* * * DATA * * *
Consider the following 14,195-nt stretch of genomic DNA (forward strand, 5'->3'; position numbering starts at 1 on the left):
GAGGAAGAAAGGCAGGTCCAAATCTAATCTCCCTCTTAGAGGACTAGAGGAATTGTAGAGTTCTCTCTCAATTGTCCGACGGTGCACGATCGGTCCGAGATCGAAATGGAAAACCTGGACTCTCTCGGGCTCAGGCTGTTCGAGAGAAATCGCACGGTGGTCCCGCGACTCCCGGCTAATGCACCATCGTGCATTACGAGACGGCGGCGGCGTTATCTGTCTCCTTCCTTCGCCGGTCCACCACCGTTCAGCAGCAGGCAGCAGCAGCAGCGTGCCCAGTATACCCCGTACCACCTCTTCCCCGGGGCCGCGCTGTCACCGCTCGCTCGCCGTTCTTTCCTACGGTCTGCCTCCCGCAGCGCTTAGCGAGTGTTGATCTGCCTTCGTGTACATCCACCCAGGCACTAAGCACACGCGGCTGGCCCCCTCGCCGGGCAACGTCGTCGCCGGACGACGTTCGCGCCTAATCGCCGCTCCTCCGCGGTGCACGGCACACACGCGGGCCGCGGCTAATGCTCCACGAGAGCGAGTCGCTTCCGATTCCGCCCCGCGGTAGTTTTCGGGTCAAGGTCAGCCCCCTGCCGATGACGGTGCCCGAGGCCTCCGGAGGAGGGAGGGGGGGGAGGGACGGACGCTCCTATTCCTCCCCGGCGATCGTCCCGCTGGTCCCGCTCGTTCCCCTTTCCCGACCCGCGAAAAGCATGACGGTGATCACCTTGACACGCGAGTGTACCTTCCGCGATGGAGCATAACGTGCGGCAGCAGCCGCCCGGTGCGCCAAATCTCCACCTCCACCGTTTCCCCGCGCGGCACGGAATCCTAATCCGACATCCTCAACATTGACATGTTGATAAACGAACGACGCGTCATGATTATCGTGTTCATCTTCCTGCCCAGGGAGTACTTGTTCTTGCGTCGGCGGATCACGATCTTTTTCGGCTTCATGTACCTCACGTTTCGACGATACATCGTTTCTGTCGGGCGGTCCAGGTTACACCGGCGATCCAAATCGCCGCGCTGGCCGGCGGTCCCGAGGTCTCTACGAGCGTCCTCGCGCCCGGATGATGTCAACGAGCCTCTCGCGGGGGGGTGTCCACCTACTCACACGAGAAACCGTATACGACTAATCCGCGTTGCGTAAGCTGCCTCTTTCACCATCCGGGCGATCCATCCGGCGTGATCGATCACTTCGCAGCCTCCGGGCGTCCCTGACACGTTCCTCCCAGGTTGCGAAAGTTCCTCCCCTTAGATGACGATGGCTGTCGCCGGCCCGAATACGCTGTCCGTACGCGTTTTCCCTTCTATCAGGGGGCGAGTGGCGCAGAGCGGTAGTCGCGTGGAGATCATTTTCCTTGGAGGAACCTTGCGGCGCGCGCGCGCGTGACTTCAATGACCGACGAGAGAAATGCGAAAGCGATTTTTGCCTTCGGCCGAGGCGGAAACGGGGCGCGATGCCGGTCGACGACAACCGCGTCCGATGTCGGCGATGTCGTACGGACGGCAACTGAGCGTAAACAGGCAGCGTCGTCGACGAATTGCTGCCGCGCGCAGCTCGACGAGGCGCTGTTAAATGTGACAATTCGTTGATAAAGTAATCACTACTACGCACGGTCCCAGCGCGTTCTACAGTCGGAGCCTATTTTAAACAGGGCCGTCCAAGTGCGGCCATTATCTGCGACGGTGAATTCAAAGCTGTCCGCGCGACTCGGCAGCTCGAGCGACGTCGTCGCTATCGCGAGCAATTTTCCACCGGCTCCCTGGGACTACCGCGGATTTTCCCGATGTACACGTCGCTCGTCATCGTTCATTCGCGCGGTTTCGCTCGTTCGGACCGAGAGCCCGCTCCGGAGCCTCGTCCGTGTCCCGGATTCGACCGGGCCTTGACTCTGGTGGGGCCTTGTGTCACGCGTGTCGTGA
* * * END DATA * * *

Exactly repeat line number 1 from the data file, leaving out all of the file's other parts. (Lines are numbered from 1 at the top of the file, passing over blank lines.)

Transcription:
Consider the following 14,195-nt stretch of genomic DNA (forward strand, 5'->3'; position numbering starts at 1 on the left):